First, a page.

seems dangerous, if free can't check the size.

But kernels sometimes do just that ( free(ptr, size) ), for performance reasons and because "kernel writers know what they are doing".


That's a pretty nasty requirement on top of an allocator protocol; I wouldn't want to use it, or debug it for that matter, yikes.

And you don't need to store the size. The slab allocator doesn't store any information except how far into the current slab it's already dished out memory.


I'm trying to build it in MacOS but I'm inundated with errors. For example malloc_perf.c:39:3: error: implicit declaration of function 'clock_gettime' is invalid in C99 [-Werror,-Wimplicit-function-declaration] BENCHMARK("basic", &c4malloc); ^


Looking at the implementation of libc4life, I think it's full of gcc-isms. C4DEFER() is this:

    #define _C4DEFER(code, _def)				\
      void _def() code;					\
      bool _def_trigger __attribute__((cleanup(_def)))	\
  
    #define C4DEFER(code)				\
      _C4DEFER(code, C4GSYM(def))			\
So, nested functions and gcc attributes.

Nested functions awesome, but they're a gcc extension, and only supported on some architectures anyway, and AFAIK only work if you have an executable stack, which is frowned on these days (because they have to create a callable thunk to stash the nested function's context pointer).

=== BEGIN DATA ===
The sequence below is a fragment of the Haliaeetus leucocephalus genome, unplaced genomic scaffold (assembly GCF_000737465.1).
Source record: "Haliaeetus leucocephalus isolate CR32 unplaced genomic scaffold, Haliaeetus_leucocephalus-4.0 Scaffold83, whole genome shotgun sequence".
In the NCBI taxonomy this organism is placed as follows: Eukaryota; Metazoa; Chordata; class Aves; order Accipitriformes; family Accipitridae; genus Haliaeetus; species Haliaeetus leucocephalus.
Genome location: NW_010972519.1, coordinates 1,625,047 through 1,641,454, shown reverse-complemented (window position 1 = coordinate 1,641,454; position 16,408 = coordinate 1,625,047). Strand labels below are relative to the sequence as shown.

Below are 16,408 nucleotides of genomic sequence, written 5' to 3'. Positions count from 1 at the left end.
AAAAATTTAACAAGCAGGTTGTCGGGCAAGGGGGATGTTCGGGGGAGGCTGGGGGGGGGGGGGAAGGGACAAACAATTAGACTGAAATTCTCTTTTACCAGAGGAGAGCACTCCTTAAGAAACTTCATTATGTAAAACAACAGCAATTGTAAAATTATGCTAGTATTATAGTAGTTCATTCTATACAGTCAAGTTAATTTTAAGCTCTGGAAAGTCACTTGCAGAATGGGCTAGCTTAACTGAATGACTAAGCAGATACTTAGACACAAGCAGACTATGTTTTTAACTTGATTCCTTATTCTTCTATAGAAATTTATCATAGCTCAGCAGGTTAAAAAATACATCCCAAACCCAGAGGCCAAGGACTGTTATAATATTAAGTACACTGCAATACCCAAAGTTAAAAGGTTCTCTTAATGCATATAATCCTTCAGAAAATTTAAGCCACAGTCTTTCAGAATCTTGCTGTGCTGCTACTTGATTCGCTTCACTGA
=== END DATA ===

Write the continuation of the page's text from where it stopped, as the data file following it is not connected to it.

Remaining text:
http://stackoverflow.com/questions/8179521/implementation-of...

My understanding is that clang doesn't support nested functions, but it does have its own non-standard extension, blocks. But of course that's still not standard C.

I'm currently writing clunky C89 code for an old compiler (and occasionally, K&R C!), and I got really excited by this library for a moment, but... nope. Non-standard. Can't use it.


I had to draw a line somewhere, and C99 with GNU extensions is where it is. Cleanup attributes and anonymous functions are just too useful to leave behind. And since I'm using clang to develop this, I'm pretty sure it supports nested functions just fine.


Hm. Sounds like they added them --- nested functions certainly weren't supported the last time I looked (because, as you say, they're far too useful, and I hated having to give them up).